Welcome to the second, less frequently-posted decade of RevMod.

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Friday, March 05, 2004

Travel is okay, screwing over farmers is not.

Last week, the Alberta Liberals tried to get citizens fired up over the issue of government travel expenses. Generally, when an opposition has very little to complain about, there's a few hoary old chestnuts to haul out - travel spending ("and look, some of the trips were to warm places!"), office expenses ("Oh my goodness - look what your MLA spent on a new carpet, while people in this province have to go to food banks!") or accusations of patronage ("Can you believe it? One of the file clerks in the Minister's office is the daughter of a friend and campaign donor!"). They get rolled out because they're all true about every government to some degree or another. They get rolled out because any one of them has some traction with the Dave Rutherford crowd - the average person breaking their back doing some unappreciated blue-collar task day-after-day, who would love to spend some time in a limousine or a warm country.

If these concerns don't normally stick to Klein, perhaps it speaks to his success in cultivating an image of being a "regular guy". Nonetheless, the Liberals like to keep these concerns in standard rotation, hoping that something will stick, and probably just contributing to the cynicism toward government in general.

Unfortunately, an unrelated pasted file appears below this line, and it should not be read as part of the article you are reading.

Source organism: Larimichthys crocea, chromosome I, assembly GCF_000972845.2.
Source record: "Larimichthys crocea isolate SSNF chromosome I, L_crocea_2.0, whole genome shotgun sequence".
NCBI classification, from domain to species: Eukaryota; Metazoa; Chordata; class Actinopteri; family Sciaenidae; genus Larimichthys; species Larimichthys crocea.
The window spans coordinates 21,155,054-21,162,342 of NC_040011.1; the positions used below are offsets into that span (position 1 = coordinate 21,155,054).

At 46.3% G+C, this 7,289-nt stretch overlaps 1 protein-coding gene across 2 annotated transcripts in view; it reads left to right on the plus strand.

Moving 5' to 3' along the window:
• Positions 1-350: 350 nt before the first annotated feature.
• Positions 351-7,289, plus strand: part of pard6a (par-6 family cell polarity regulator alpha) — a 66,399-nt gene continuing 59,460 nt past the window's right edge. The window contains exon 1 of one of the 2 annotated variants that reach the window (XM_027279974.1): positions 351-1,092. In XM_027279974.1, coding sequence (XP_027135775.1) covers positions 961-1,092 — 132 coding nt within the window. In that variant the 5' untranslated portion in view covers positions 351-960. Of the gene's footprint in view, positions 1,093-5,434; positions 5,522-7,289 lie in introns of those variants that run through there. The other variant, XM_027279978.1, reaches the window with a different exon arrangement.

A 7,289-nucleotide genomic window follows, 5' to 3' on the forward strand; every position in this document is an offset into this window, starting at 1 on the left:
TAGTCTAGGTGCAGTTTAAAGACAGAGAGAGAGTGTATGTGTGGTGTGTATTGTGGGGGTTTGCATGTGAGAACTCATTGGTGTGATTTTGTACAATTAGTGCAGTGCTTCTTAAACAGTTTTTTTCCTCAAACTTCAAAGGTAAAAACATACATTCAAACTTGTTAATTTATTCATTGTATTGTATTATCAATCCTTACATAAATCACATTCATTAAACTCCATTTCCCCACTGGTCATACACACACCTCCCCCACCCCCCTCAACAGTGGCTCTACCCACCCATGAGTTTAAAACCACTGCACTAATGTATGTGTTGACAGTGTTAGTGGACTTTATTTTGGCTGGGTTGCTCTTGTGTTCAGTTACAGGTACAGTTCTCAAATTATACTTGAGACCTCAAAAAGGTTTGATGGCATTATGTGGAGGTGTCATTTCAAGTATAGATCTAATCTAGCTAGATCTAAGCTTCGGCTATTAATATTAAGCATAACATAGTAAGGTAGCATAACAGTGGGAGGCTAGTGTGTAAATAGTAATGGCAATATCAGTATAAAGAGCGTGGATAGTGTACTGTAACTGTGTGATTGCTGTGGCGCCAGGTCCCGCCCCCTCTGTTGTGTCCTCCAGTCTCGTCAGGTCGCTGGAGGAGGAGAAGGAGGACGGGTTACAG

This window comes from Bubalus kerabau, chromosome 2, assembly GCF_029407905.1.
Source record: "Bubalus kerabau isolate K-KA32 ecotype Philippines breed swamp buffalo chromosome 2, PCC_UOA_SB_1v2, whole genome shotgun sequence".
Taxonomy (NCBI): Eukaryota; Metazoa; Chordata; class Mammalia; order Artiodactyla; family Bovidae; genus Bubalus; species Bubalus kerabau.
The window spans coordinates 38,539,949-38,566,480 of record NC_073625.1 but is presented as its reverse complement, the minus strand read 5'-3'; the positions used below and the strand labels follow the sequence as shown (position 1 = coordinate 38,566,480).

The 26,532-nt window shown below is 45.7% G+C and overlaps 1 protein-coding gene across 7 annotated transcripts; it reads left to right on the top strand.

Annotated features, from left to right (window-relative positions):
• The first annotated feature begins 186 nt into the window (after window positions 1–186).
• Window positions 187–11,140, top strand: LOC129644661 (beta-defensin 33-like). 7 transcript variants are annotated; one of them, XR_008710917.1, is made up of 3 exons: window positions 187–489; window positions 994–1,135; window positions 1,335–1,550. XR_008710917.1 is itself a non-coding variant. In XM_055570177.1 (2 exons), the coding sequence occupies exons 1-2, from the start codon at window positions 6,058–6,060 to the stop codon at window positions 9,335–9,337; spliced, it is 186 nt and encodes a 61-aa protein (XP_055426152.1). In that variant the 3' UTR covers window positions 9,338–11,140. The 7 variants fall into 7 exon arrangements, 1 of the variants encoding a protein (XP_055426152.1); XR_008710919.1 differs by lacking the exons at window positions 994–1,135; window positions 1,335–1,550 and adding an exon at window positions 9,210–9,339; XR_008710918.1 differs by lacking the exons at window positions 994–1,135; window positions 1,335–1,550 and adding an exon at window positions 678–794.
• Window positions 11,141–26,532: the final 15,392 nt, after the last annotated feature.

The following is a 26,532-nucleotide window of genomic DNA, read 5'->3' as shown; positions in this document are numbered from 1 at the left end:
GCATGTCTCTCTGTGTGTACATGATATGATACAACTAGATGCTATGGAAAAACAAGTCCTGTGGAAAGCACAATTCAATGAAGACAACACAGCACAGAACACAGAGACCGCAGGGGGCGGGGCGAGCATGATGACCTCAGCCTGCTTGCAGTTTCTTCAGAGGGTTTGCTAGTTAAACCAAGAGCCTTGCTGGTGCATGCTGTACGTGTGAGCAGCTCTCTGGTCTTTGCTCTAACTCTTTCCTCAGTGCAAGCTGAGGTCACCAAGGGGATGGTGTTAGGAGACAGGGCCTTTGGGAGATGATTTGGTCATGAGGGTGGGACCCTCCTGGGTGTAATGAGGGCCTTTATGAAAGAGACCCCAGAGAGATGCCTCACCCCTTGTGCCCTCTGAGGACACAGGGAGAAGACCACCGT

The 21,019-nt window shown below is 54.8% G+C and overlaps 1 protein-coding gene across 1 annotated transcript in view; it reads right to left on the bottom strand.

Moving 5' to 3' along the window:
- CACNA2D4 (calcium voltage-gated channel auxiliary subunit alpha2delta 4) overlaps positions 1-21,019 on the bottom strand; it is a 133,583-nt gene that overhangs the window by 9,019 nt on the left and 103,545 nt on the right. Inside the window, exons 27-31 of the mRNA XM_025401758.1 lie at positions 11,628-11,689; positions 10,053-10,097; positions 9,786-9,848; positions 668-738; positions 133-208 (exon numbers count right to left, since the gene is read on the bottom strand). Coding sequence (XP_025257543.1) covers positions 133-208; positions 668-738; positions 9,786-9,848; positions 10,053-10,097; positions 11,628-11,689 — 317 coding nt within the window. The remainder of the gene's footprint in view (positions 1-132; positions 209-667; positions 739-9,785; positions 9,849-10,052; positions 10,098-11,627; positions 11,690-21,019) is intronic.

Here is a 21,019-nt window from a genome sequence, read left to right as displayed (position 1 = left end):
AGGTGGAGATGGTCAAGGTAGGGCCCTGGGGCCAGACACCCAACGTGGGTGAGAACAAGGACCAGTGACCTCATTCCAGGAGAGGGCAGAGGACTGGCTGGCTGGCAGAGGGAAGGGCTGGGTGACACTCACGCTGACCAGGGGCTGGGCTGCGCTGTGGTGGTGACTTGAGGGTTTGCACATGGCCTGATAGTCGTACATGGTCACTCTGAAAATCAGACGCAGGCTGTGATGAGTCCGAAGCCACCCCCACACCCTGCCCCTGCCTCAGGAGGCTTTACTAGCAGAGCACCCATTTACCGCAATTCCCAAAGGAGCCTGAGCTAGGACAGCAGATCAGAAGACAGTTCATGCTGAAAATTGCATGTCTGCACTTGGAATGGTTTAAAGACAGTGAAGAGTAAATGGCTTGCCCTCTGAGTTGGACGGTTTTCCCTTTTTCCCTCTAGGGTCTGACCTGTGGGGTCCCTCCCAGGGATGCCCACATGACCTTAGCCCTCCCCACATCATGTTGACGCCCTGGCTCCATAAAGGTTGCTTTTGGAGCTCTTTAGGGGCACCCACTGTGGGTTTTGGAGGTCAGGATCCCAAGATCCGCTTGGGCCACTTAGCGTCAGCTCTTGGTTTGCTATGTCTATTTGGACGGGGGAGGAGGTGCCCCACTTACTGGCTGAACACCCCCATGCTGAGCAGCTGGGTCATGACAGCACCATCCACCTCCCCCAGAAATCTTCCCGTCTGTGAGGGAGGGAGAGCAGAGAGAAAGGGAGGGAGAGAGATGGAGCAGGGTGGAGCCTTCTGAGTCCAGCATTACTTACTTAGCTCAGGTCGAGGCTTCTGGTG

This week, the New Democrats brought a very specific, very pressing concern to the table. They suggested that the two large meat packers in Alberta, using the government mad cow relief program as a rationale, paid even less for cattle than they would have otherwise. If true, this in essence transferred the benefit of the relief program into the hands of those two US-owned businesses.

Now, there's a concern with some traction! Ranchers (a core of Klein's support) getting ripped off by big American business (another core) on the back of tragedy. Originally, Klein seemed to be genuinely sympathetic. Monday: "Klein said his government would investigate any allegations of price-gouging and punish anyone found guilty." But the tune changed. Tuesday: ''Present that to the competition bureau,'' he said in reply to questions from the NDP. "''There is a federal agency that is responsible and acts very quickly, I'm given to understand, when there are allegations of price fixing.''" And the stonewalling parade continued through the week, with the Tory majority on the Public Accounts Committee rejecting an NDP request to look deeper into the issue.

Despite being a New Democrat myself, you won't often find me rah-rahing (Raj-Rajing? Sorry.) them on this page. But here, they've found the right issue at the right time. It's an issue that deserves a public accounting - it's about a lot of money, and negatively affects a lot of regular folks. From a communications standpoint, it's gold. Compare that to the hapless Liberal caucus, and I can start to believe that the NDP will no longer be relegated to third-party status in this province.

In the meantime, I give credit to the Premier for having excellent political instincts. I don't know who got to him between Monday and Tuesday, but he should have gone with that instinct this time.

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